Hitting The Books

Paying The Piper

So you're set on building your business . . . so set, you plan to live off your savings for a while and put everything back into your company. That's fine for those with a big nest egg, but most advisors suggest you pay yourself just as you would any creditor.

How much should you pay yourself? Consider taking a minimum of 10 percent of your receivables as salary. If you don't need it to live on, stash it in an interest-bearing account until you need it. Use it to build your business, hire help, go on a well-deserved vacation or add to your retirement fund.

Studies show that homebased business owners cite retirement as a top financial goal, yet few actively save for it. Instead, many entrepreneurs are counting on proceeds from the sale of their business to fund their retirement. Most business owners are familiar with the traditional IRA (with its $2,000 maximum annual contribution, tax-deductible if adjusted gross income thresholds aren't exceeded) and the new Roth IRA (its $2,000 maximum annual contribution is not tax-deductible, but it grows tax-deferred and is withdrawn tax-free at retirement if certain conditions are met). Many, however, have never heard of another type of IRA that allows many small-business owners to save much more for retirement: the Simplified Employee Pension (SEP) IRA.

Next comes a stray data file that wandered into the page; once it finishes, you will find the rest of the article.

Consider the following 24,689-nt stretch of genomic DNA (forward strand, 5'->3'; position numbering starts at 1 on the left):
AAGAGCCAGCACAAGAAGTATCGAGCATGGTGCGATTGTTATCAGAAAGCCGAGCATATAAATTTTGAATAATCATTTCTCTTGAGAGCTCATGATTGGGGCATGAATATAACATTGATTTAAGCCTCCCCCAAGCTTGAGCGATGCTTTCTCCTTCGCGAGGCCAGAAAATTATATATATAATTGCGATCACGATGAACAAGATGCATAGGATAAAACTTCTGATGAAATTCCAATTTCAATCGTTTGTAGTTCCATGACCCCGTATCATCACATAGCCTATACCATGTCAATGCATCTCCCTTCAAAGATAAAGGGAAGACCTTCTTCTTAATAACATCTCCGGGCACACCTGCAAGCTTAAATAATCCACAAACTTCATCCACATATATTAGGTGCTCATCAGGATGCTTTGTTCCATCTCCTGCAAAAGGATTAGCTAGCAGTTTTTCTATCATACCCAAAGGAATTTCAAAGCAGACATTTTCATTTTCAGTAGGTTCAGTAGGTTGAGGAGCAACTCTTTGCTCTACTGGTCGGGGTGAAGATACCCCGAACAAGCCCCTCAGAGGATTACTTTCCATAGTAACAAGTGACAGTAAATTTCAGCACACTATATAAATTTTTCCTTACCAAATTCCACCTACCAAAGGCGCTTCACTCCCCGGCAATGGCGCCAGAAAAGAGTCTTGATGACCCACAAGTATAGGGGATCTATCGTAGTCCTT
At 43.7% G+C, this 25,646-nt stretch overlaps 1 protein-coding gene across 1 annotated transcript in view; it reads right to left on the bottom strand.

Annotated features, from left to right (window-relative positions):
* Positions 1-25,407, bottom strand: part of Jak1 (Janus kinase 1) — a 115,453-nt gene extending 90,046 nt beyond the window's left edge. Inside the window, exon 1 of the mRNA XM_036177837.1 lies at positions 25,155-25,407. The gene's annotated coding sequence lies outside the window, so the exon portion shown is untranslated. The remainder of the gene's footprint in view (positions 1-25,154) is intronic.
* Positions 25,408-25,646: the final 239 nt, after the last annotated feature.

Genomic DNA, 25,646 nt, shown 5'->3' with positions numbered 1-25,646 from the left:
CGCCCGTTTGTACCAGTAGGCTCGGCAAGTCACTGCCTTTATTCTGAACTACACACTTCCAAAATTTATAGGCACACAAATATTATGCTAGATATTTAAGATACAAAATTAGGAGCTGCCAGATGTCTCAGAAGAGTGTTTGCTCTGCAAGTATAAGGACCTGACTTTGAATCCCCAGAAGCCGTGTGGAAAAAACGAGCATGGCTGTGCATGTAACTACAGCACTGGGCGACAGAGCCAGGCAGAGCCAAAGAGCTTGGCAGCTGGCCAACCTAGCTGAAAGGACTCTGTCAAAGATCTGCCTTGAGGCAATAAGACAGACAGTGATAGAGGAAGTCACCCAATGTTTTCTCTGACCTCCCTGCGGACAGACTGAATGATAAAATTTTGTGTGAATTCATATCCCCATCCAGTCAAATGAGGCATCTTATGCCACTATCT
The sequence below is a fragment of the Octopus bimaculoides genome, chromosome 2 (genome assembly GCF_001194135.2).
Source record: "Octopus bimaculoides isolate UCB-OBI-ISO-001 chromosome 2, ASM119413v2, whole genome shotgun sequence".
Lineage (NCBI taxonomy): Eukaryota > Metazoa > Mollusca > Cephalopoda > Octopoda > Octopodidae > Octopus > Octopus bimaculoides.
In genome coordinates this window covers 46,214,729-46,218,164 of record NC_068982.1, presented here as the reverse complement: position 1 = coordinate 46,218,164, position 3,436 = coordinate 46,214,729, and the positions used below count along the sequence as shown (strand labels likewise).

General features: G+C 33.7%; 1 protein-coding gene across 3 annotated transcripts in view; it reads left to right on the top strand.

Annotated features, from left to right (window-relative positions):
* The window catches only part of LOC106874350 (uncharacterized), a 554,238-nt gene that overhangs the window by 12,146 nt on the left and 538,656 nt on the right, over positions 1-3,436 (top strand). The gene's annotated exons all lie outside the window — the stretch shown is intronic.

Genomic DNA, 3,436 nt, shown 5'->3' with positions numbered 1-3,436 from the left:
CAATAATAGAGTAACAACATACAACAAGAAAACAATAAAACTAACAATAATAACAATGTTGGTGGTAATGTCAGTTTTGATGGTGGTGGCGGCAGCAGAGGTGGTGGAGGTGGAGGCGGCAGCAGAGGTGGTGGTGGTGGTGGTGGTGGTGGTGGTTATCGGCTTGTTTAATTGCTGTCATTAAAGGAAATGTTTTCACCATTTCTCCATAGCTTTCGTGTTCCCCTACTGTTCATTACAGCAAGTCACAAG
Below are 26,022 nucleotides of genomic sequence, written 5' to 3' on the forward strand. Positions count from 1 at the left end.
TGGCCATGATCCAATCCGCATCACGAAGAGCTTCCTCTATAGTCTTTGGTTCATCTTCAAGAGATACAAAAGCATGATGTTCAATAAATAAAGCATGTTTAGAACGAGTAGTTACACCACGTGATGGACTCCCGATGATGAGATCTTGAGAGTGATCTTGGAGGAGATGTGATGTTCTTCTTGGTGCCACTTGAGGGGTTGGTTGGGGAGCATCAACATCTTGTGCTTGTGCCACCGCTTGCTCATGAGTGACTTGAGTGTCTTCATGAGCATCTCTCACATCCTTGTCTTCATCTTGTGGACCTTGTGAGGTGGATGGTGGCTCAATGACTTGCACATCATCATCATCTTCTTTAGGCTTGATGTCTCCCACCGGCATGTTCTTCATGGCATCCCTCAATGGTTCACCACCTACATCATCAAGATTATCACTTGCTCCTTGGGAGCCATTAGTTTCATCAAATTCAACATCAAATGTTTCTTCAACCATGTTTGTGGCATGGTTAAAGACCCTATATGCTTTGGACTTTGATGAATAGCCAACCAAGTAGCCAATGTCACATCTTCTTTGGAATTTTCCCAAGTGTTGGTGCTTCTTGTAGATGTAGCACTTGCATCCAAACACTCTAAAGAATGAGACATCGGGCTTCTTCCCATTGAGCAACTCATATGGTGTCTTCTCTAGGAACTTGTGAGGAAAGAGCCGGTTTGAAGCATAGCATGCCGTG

Unlike traditional IRAs, SEP plans are easy to establish and maintain. SEPs allow business owners to deduct up to 15 percent of their annual compensation up to $24,000, indexed for inflation. Plan contributions are flexible, so if cash flow is a problem, you aren't required to make one. Best of all, if you're a bit late with your taxes, SEPs can be opened and contributions made until your taxes are filed.

What's the minimum you should contribute to a retirement plan? That depends on your age, earnings and financial goals, so get additional information from your tax and financial advisors before taking action.

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